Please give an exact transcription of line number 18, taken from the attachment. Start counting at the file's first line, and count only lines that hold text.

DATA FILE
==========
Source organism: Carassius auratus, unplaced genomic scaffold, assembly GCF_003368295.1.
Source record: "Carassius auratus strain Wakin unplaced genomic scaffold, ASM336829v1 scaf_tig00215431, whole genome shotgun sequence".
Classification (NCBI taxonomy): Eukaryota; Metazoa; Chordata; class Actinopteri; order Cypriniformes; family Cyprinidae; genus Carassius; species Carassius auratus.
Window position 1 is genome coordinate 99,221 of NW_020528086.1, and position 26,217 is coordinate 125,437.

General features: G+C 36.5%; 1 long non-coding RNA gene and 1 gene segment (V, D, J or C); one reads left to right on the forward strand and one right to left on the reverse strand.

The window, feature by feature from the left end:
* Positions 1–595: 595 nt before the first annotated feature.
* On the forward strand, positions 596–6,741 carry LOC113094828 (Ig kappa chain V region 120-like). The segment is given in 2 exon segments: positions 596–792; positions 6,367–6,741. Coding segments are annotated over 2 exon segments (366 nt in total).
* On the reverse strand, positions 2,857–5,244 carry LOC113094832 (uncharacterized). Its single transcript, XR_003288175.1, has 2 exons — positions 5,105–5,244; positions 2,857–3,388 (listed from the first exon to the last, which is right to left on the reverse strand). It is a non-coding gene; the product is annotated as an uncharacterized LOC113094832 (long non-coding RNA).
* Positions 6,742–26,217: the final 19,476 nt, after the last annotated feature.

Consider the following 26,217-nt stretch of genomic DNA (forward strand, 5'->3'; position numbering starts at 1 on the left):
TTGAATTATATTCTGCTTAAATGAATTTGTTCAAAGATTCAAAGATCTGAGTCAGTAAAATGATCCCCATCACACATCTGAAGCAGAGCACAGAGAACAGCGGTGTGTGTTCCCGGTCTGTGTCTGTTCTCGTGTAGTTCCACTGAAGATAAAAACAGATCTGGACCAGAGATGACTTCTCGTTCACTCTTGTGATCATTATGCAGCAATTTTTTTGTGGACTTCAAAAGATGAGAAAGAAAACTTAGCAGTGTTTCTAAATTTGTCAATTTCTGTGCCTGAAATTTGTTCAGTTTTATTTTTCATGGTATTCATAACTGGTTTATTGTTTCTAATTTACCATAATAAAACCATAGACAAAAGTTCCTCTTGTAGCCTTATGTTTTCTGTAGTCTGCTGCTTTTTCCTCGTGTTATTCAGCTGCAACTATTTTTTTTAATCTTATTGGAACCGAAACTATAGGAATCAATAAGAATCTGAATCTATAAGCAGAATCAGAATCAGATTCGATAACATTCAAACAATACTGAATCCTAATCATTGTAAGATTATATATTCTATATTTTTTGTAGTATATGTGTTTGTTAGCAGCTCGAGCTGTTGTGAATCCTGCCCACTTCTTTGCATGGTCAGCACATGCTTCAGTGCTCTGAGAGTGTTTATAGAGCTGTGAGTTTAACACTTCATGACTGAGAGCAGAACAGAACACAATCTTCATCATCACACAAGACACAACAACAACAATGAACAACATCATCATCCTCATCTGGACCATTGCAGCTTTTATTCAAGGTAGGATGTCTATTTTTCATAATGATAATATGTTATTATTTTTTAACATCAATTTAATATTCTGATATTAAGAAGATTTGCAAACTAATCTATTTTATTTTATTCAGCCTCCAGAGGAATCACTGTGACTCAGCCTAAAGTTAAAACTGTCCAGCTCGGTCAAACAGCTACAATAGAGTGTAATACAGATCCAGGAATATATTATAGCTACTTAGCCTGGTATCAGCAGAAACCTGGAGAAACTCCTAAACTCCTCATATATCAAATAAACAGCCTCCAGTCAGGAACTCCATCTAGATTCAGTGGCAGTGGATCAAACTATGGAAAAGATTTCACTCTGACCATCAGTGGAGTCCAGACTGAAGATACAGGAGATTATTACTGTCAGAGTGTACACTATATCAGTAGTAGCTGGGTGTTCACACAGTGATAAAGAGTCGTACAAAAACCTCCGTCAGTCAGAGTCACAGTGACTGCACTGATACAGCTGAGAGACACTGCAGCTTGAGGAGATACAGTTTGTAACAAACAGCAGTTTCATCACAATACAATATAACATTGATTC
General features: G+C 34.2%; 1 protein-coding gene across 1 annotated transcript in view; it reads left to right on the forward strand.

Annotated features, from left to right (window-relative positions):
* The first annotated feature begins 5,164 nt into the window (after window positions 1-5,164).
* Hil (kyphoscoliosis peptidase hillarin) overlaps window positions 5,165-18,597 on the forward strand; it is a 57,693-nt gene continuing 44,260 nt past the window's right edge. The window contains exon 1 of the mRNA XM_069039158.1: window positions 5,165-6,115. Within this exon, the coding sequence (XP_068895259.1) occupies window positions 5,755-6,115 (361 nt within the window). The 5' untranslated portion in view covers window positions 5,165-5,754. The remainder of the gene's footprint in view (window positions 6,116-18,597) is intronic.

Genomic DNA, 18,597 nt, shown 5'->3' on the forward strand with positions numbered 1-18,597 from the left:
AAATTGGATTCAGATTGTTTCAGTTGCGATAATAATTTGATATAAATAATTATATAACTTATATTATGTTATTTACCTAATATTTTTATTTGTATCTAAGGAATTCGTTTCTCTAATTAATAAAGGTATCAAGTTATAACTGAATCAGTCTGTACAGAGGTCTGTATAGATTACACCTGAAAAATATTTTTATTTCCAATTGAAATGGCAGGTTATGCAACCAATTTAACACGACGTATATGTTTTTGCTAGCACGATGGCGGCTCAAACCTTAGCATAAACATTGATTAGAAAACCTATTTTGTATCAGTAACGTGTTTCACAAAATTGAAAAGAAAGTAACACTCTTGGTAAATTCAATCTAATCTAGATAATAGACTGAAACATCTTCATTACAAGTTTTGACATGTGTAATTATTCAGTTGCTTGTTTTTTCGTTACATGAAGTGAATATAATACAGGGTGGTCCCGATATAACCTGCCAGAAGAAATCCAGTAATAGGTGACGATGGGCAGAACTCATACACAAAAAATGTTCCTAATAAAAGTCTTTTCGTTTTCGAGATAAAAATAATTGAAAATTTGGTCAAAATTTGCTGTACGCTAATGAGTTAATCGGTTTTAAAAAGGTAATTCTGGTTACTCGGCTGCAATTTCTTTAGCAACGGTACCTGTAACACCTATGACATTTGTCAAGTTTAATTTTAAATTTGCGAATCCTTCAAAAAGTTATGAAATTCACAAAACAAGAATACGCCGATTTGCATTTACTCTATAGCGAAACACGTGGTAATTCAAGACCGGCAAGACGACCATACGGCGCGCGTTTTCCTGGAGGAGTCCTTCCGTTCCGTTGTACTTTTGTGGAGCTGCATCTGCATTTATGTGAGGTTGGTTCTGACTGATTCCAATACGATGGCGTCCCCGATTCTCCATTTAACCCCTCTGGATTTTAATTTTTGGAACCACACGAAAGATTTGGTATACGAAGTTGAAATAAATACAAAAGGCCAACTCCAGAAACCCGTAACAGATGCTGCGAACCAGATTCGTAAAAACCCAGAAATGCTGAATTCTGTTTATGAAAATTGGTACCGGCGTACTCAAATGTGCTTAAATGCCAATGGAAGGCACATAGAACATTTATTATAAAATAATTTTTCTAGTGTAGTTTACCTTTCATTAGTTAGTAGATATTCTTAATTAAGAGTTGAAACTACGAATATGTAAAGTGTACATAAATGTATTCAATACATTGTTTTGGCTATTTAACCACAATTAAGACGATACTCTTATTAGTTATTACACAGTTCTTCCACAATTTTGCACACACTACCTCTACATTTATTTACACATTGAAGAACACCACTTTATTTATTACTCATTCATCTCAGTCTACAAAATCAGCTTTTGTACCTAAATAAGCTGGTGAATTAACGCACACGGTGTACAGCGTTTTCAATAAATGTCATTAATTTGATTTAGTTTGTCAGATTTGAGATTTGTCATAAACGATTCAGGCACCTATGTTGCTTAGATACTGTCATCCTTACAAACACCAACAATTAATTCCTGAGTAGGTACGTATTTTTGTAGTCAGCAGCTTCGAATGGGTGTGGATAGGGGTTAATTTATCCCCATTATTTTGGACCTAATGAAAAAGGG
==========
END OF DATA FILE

AAATTGGATTCAGATTGTTTCAGTTGCGATAATAATTTGATATAAATAATTATATAACTTATATTATGTTATTTACCTAATATTTTTATTTGTATCTAAGGAATTCGTTTCTCTAATTAATAAAGGTATCAAGTTATAACTGAATCAGTCTGTACAGAGGTCTGTATAGATTACACCTGAAAAATATTTTTATTTCCAATTGAAATGGCAGGTTATGCAACCAATTTAACACGACGTATATGTTTTTGCTAGCACGATGGCGGCTCAAACCTTAGCATAAACATTGATTAGAAAACCTATTTTGTATCAGTAACGTGTTTCACAAAATTGAAAAGAAAGTAACACTCTTGGTAAATTCAATCTAATCTAGATAATAGACTGAAACATCTTCATTACAAGTTTTGACATGTGTAATTATTCAGTTGCTTGTTTTTTCGTTACATGAAGTGAATATAATACAGGGTGGTCCCGATATAACCTGCCAGAAGAAATCCAGTAATAGGTGACGATGGGCAGAACTCATACACAAAAAATGTTCCTAATAAAAGTCTTTTCGTTTTCGAGATAAAAATAATTGAAAATTTGGTCAAAATTTGCTGTACGCTAATGAGTTAATCGGTTTTAAAAAGGTAATTCTGGTTACTCGGCTGCAATTTCTTTAGCAACGGTACCTGTAACACCTATGACATTTGTCAAGTTTAATTTTAAATTTGCGAATCCTTCAAAAAGTTATGAAATTCACAAAACAAGAATACGCCGATTTGCATTTACTCTATAGCGAAACACGTGGTAATTCAAGACCGGCAAGACGACCATACGGCGCGCGTTTTCCTGGAGGAGTCCTTCCGTTCCGTTGTACTTTTGTGGAGCTGCATCTGCATTTATGTGAGGTTGGTTCTGACTGATTCCAATACGATGGCGTCCCCGATTCTCCATTTAACCCCTCTGGATTTTAATTTTTGGAACCACACGAAAGATTTGGTATACGAAGTTGAAATAAATACAAAAGGCCAACTCCAGAAACCCGTAACAGATGCTGCGAACCAGATTCGTAAAAACCCAGAAATGCTGAATTCTGTTTATGAAAATTGGTACCGGCGTACTCAAATGTGCTTAAATGCCAATGGAAGGCACATAGAACATTTATTATAAAATAATTTTTCTAGTGTAGTTTACCTTTCATTAGTTAGTAGATATTCTTAATTAAGAGTTGAAACTACGAATATGTAAAGTGTACATAAATGTATTCAATACATTGTTTTGGCTATTTAACCACAATTAAGACGATACTCTTATTAGTTATTACACAGTTCTTCCACAATTTTGCACACACTACCTCTACATTTATTTACACATTGAAGAACACCACTTTATTTATTACTCATTCATCTCAGTCTACAAAATCAGCTTTTGTACCTAAATAAGCTGGTGAATTAACGCACACGGTGTACAGCGTTTTCAATAAATGTCATTAATTTGATTTAGTTTGTCAGATTTGAGATTTGTCATAAACGATTCAGGCACCTATGTTGCTTAGATACTGTCATCCTTACAAACACCAACAATTAATTCCTGAGTAGGTACGTATTTTTGTAGTCAGCAGCTTCGAATGGGTGTGGATAGGGGTTAATTTATCCCCATTATTTTGGACCTAATGAAAAAGGG